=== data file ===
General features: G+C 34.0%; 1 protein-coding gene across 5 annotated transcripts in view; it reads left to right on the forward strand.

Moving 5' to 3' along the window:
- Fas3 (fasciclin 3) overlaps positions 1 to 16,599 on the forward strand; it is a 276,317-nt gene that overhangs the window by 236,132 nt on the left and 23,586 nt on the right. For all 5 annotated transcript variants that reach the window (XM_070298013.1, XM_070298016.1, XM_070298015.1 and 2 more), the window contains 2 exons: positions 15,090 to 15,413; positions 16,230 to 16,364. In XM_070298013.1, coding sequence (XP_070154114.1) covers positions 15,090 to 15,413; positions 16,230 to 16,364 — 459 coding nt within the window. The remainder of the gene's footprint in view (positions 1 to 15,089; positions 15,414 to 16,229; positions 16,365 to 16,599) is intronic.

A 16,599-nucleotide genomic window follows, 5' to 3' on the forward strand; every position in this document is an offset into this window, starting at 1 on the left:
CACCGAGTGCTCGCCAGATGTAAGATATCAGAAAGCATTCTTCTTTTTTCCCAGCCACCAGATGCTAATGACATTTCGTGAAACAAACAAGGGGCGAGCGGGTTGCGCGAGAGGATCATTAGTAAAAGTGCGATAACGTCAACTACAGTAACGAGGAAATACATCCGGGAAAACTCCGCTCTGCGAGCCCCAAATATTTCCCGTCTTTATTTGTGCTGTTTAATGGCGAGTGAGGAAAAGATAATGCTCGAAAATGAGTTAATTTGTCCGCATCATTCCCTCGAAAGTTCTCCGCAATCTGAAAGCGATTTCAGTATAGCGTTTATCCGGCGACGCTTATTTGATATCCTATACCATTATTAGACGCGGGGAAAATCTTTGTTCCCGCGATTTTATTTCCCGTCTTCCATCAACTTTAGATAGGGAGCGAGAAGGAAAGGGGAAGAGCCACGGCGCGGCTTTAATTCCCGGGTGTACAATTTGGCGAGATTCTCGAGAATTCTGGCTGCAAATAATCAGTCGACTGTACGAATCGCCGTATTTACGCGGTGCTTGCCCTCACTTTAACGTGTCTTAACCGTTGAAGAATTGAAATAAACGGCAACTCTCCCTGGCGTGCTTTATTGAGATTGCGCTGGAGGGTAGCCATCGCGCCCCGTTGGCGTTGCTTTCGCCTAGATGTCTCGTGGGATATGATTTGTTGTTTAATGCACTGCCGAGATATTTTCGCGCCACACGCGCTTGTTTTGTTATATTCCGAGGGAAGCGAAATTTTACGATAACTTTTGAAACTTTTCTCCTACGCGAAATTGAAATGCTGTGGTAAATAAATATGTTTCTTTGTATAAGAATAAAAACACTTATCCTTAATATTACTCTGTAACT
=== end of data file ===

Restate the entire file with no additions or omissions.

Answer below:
General features: G+C 34.0%; 1 protein-coding gene across 5 annotated transcripts in view; it reads left to right on the forward strand.

Moving 5' to 3' along the window:
- Fas3 (fasciclin 3) overlaps positions 1 to 16,599 on the forward strand; it is a 276,317-nt gene that overhangs the window by 236,132 nt on the left and 23,586 nt on the right. For all 5 annotated transcript variants that reach the window (XM_070298013.1, XM_070298016.1, XM_070298015.1 and 2 more), the window contains 2 exons: positions 15,090 to 15,413; positions 16,230 to 16,364. In XM_070298013.1, coding sequence (XP_070154114.1) covers positions 15,090 to 15,413; positions 16,230 to 16,364 — 459 coding nt within the window. The remainder of the gene's footprint in view (positions 1 to 15,089; positions 15,414 to 16,229; positions 16,365 to 16,599) is intronic.

A 16,599-nucleotide genomic window follows, 5' to 3' on the forward strand; every position in this document is an offset into this window, starting at 1 on the left:
CACCGAGTGCTCGCCAGATGTAAGATATCAGAAAGCATTCTTCTTTTTTCCCAGCCACCAGATGCTAATGACATTTCGTGAAACAAACAAGGGGCGAGCGGGTTGCGCGAGAGGATCATTAGTAAAAGTGCGATAACGTCAACTACAGTAACGAGGAAATACATCCGGGAAAACTCCGCTCTGCGAGCCCCAAATATTTCCCGTCTTTATTTGTGCTGTTTAATGGCGAGTGAGGAAAAGATAATGCTCGAAAATGAGTTAATTTGTCCGCATCATTCCCTCGAAAGTTCTCCGCAATCTGAAAGCGATTTCAGTATAGCGTTTATCCGGCGACGCTTATTTGATATCCTATACCATTATTAGACGCGGGGAAAATCTTTGTTCCCGCGATTTTATTTCCCGTCTTCCATCAACTTTAGATAGGGAGCGAGAAGGAAAGGGGAAGAGCCACGGCGCGGCTTTAATTCCCGGGTGTACAATTTGGCGAGATTCTCGAGAATTCTGGCTGCAAATAATCAGTCGACTGTACGAATCGCCGTATTTACGCGGTGCTTGCCCTCACTTTAACGTGTCTTAACCGTTGAAGAATTGAAATAAACGGCAACTCTCCCTGGCGTGCTTTATTGAGATTGCGCTGGAGGGTAGCCATCGCGCCCCGTTGGCGTTGCTTTCGCCTAGATGTCTCGTGGGATATGATTTGTTGTTTAATGCACTGCCGAGATATTTTCGCGCCACACGCGCTTGTTTTGTTATATTCCGAGGGAAGCGAAATTTTACGATAACTTTTGAAACTTTTCTCCTACGCGAAATTGAAATGCTGTGGTAAATAAATATGTTTCTTTGTATAAGAATAAAAACACTTATCCTTAATATTACTCTGTAACT